The school itself was decent, the trainers worked with what they could and we trained in 99s freightliners that would break down every other day. So we was always in a different truck, which is what had me worried leading up to my CDL test. See I tested out on a manual, so each truck was a little different such as the clutch engage point and how easy and forgiving it was when shifting. But to avoid rambling on about it I'll skip to my test day. I was under the impression I was going to use a swift truck the school bad which was by far the best truck since it had a governor on the speed and RPMs so you couldn't over rev. But to my surprise the day I was set to take my test, I was giving a truck I have literally stalled every time I drove it due to the clutch point being so high I would end up dumping it when taking off from a complete stop at times. I remember being so nervous leading up to the test and even during my test. I knew if I failed I would have another chance but I knew I had enough knowledge to pass the states test and I did.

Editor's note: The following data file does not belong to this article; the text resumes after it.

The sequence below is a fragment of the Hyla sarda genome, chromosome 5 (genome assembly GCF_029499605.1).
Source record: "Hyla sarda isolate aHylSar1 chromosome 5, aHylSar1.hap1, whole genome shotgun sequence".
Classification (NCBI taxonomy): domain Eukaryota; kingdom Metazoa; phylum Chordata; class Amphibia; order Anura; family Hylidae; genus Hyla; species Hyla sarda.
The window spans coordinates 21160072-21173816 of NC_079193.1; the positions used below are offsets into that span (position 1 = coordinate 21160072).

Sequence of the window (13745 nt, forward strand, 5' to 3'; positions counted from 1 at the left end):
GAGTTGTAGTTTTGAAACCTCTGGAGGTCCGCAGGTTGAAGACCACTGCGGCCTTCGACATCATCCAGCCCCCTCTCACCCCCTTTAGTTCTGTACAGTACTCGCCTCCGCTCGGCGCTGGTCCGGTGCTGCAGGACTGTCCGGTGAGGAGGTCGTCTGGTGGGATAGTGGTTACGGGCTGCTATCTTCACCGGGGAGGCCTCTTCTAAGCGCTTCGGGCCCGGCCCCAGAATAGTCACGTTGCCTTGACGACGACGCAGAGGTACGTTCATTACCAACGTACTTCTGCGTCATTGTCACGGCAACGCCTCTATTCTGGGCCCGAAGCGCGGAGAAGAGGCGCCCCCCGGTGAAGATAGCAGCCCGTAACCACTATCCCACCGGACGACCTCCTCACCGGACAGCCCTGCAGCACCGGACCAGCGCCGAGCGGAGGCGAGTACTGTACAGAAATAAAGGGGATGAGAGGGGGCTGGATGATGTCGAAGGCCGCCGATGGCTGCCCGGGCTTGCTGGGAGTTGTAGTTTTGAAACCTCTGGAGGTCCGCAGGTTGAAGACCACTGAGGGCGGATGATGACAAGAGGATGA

I remember while doing the 90 degree Ally dock hearing the state instructor yelling "out of bounds" and each time I felt like it was about to be over but I got it in there after two pull ups. I got nervous because we only got two pull ups and we was told to save them for when we was in the "dock" as if you blew your horn and you wouldn't in the box you'll fail. If you pulled up a third time, you'll fail. After talking to a lot of people from other states, I learned a lot of states only give you extra points after X amount of pull ups.